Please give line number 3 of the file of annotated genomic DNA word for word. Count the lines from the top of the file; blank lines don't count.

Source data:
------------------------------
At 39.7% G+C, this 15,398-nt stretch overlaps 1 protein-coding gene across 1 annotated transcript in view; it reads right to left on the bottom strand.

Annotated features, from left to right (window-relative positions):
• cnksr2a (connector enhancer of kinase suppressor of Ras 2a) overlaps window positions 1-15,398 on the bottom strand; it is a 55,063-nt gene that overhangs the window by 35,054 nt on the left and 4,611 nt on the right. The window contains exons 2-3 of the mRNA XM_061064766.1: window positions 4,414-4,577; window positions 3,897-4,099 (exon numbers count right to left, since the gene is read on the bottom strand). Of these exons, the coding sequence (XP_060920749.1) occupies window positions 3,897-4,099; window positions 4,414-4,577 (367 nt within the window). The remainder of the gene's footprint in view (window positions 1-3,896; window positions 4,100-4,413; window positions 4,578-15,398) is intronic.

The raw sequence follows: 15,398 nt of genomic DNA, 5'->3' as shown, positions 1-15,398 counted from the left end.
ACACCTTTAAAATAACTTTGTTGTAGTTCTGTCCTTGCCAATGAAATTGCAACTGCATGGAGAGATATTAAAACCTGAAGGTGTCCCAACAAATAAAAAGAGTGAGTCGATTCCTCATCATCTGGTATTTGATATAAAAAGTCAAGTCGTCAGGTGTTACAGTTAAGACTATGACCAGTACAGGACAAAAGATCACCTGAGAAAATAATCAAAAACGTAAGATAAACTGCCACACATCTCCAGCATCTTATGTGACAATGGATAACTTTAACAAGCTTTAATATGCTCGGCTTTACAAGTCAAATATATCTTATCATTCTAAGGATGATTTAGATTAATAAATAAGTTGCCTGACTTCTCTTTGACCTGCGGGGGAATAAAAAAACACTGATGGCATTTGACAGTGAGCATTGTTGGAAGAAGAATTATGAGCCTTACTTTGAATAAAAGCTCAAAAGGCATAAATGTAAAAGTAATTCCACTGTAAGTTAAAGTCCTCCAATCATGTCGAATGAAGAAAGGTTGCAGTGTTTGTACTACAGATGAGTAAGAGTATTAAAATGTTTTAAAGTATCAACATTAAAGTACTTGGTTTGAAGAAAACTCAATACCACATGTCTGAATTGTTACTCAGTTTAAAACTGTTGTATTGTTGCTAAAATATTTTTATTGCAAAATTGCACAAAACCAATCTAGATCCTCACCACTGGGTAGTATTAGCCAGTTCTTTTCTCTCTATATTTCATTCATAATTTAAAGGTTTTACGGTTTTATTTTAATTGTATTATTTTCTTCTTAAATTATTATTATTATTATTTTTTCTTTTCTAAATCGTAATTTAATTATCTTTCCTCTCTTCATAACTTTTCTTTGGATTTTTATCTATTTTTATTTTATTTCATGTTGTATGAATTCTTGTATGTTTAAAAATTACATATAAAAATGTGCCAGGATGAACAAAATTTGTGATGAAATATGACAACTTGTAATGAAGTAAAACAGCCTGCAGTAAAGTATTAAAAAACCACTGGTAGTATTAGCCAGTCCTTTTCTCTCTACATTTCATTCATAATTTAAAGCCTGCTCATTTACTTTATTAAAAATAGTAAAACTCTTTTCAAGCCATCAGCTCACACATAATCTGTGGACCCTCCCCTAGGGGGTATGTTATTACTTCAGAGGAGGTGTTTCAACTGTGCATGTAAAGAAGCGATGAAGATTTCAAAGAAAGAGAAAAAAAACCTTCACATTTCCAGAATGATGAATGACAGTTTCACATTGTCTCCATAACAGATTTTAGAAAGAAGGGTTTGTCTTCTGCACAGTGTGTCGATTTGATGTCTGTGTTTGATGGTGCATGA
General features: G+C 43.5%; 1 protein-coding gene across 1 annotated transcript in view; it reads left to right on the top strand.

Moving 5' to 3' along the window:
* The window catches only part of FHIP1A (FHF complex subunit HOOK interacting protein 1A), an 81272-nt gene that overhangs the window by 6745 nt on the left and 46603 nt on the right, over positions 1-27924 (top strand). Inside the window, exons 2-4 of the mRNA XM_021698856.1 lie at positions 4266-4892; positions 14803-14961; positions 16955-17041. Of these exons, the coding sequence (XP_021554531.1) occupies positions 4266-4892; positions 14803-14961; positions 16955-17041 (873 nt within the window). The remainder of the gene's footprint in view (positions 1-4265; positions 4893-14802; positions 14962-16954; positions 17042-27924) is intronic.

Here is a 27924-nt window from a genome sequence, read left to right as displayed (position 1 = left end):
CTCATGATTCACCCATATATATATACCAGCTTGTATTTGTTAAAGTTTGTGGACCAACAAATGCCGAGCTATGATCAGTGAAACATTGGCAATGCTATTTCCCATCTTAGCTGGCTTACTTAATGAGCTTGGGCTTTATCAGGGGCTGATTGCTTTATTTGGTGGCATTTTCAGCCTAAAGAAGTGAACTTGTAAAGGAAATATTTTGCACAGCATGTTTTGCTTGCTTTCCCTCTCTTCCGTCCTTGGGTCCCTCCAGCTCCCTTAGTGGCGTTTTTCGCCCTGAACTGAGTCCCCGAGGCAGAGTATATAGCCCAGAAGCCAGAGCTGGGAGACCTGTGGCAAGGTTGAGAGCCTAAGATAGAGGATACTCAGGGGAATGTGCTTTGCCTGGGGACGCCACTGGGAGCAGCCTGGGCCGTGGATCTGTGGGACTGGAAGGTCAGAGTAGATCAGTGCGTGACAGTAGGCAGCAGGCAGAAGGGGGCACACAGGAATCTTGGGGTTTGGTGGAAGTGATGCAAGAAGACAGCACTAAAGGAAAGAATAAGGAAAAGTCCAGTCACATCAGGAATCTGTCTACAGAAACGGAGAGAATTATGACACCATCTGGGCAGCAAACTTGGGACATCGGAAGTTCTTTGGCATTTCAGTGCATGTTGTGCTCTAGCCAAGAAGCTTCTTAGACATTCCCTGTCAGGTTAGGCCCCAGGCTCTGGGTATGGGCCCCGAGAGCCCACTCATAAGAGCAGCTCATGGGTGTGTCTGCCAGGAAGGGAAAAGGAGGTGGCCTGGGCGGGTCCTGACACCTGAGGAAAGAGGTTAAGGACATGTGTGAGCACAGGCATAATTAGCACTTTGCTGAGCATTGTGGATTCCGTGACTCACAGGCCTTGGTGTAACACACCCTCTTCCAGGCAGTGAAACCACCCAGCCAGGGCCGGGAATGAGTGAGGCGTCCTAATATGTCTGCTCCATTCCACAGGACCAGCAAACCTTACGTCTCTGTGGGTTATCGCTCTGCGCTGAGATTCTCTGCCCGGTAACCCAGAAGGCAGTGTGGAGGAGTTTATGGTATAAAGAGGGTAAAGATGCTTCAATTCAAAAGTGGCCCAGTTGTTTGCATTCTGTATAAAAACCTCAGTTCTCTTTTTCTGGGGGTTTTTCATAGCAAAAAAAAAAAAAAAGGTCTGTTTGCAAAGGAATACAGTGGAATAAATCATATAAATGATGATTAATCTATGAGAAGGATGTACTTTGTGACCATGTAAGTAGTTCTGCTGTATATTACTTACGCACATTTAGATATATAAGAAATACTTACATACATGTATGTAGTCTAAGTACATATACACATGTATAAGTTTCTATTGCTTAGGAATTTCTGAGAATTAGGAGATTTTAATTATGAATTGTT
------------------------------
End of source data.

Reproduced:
• cnksr2a (connector enhancer of kinase suppressor of Ras 2a) overlaps window positions 1-15,398 on the bottom strand; it is a 55,063-nt gene that overhangs the window by 35,054 nt on the left and 4,611 nt on the right. The window contains exons 2-3 of the mRNA XM_061064766.1: window positions 4,414-4,577; window positions 3,897-4,099 (exon numbers count right to left, since the gene is read on the bottom strand). Of these exons, the coding sequence (XP_060920749.1) occupies window positions 3,897-4,099; window positions 4,414-4,577 (367 nt within the window). The remainder of the gene's footprint in view (window positions 1-3,896; window positions 4,100-4,413; window positions 4,578-15,398) is intronic.